ShareThis Page
News

Jets hubbub reopens debate over women in locker rooms

Jerry DiPaola
| Sunday, Oct. 3, 2010, 12:00 p.m.

Male athletes have evolved to the point that a female sports writer doing her job in the locker room is considered normal.

No longer do they lob jockstraps at women media members, as happened with the St. Louis Cardinals in 1982. Sexually aggressive comments have all but disappeared.

As Pirates reliever Joel Hanrahan puts it: "We've had a woman in the locker room every day this year, and it hasn't bothered me one bit."

Still, a recent controversy at the New York Jets practice facility and comments by an NFL player and an NFL analyst have called into question just how much progress women in sports media have actually made.

Last month, reporter Ines Sainz of Mexico's TV Azteca Network went to interview Jets quarterback Mark Sanchez. Sainz became the target of catcalls and sexual comments. Jets assistant coach Dennis Thurman threw footballs in her direction so players could jog over and retrieve them. No physical contact occurred, but she tweeted that she was "dying of embarrassment."

Sainz accepted owner Woody Johnson's apology, but the Association of Women in Sports Media (AWSM) filed a complaint with the NFL on her behalf, causing the league to reaffirm its 25-year-old equal-access policy for female reporters. The NFL announced a training program for all 32 teams to begin this season on "proper conduct in the workplace."

Sainz, a former model, said she was surprised by criticism of her wardrobe that includes tight-fitting jeans and low-cut blouses.

"C'mon, this is not the first time you've seen an attractive woman doing her job," she said in an interview with McClatchy Newspapers.

Other female journalists disagree, claiming clothes do make the woman.

"I don't need to stand out anymore than I already do," said Jennifer Langosch, who is finishing her fourth season covering the Pirates for MLB.com. "You don't need to be drawing attention to yourself by what you are wearing."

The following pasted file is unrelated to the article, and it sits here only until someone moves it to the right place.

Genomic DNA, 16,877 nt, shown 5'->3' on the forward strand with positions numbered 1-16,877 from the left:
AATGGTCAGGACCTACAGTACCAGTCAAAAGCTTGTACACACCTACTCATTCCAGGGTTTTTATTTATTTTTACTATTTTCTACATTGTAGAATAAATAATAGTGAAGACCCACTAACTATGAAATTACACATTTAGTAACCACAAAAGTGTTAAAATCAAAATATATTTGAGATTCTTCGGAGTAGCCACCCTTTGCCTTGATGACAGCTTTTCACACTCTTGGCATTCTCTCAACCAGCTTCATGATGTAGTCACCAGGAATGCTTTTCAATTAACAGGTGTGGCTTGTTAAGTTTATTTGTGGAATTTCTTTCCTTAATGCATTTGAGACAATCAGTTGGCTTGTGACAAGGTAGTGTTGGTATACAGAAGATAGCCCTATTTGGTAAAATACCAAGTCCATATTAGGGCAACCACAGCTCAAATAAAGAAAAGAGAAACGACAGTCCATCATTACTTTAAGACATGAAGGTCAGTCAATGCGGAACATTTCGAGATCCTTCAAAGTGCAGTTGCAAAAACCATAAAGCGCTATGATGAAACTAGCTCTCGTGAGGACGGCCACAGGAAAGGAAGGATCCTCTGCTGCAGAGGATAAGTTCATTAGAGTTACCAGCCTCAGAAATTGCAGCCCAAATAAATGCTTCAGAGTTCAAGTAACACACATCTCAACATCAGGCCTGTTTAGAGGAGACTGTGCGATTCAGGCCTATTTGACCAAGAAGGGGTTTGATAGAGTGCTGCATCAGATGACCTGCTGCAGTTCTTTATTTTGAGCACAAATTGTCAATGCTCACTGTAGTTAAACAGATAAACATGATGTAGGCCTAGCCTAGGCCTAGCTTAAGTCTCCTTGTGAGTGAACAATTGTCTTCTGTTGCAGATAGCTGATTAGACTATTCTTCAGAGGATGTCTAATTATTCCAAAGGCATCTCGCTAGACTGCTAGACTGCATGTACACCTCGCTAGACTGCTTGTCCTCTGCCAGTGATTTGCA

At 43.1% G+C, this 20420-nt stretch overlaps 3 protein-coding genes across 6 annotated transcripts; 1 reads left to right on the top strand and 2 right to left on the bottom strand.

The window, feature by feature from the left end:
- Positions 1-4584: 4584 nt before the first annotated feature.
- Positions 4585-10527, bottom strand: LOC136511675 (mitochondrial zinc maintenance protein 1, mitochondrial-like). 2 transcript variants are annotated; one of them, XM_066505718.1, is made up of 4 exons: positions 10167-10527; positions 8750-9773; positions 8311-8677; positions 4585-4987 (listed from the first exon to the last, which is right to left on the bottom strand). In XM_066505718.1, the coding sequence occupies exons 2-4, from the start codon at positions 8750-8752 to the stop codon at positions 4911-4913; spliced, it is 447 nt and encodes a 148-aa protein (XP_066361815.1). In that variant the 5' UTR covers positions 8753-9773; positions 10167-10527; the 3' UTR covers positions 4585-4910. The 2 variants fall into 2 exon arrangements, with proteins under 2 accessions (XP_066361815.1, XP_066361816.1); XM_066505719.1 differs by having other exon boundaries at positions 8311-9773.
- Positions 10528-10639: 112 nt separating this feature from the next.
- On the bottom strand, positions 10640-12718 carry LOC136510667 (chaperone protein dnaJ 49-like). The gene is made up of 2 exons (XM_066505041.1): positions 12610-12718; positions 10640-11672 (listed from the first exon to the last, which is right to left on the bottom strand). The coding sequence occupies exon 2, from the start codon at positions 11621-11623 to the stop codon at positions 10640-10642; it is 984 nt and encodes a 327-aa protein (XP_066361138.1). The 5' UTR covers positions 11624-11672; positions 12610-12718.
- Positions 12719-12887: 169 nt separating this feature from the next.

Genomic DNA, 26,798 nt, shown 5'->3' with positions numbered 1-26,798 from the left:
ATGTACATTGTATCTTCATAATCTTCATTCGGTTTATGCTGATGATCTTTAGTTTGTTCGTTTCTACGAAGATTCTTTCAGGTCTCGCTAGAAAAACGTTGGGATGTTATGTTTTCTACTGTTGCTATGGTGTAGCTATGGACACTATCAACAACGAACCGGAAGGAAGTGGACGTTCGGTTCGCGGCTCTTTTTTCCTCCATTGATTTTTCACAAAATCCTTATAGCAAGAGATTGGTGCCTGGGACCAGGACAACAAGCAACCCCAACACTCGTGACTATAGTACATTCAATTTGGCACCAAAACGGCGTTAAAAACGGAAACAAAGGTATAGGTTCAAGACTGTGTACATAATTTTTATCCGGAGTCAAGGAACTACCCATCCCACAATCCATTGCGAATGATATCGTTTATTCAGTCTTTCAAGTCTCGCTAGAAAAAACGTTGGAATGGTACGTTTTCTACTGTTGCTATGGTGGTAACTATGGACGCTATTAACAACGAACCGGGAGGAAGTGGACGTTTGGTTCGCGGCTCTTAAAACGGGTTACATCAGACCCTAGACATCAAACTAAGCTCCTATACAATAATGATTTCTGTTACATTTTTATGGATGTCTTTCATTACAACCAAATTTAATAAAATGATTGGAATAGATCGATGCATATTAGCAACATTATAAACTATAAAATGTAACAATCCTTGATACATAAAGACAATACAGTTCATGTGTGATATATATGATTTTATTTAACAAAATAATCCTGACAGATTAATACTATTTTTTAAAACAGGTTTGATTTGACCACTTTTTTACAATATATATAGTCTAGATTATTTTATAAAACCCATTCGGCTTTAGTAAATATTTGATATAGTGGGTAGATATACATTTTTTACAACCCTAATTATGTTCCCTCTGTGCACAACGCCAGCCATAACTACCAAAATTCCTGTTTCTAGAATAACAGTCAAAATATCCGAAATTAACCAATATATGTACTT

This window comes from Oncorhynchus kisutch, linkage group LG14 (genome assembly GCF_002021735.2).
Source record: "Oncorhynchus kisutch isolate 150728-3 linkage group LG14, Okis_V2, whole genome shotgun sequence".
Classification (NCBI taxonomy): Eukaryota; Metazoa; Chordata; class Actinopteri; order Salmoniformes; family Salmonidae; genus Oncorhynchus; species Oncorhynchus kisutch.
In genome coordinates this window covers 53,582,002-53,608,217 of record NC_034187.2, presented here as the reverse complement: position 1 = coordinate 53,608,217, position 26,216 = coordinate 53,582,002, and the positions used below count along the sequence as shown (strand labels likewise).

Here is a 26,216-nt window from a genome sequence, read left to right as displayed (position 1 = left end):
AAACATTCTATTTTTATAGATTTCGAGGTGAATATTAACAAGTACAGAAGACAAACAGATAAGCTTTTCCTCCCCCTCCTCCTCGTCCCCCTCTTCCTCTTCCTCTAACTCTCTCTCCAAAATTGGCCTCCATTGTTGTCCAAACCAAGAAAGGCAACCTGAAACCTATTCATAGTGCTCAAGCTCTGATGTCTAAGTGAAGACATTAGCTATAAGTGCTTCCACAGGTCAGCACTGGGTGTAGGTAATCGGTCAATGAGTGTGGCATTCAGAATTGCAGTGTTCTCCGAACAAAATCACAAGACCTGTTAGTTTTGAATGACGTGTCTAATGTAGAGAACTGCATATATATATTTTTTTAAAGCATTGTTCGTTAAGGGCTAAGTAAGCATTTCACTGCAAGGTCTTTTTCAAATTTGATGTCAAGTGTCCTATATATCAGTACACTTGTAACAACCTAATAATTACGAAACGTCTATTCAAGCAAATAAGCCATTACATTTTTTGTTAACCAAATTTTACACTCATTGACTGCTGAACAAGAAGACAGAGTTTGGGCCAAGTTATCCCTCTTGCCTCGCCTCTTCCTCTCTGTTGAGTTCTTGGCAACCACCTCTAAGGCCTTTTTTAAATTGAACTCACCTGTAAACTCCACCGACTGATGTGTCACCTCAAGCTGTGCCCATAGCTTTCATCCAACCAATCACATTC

Said Miami Herald reporter Michelle Kaufman: "Anytime I get dressed, any time most female sportswriters get dressed, we think about what we are wearing. You are judged by the way you look."

Steelers kicker Jeff Reed is accustomed to seeing woman reporters in the locker room, but he doesn't think it's right for them to dress provocatively.

"It's like you are trying to get people to notice you," he said.

The NFL Network's Brian Baldinger, a former offensive lineman, blamed the Sainz incident on her "painted-on jeans."

"If you come into the NFL dressed the way that she is dressed, you are just asking," he told a Philadelphia sports radio show. "I mean, the boys are just having fun. If she walked into any locker room in the league, the exact same thing would have happened."

He added that the Jets had no need to apologize.

The NFL wasn't amused. In a statement e-mailed to The Associated Press, the NFL Network said: "We discussed with Brian his comments. He understands they were not appropriate."

But Baldinger is not alone.

Chicago Bears linebacker Lance Briggs said women shouldn't be allowed in locker rooms, no matter how they are dressed.

"The locker room is the place where us guys, us football players, we dress, we shower, we're naked, we're walking around and we're bombarded by media," he told NBCChicago.com . "A lot of times, I'm asking the media to wait until I'm dressed."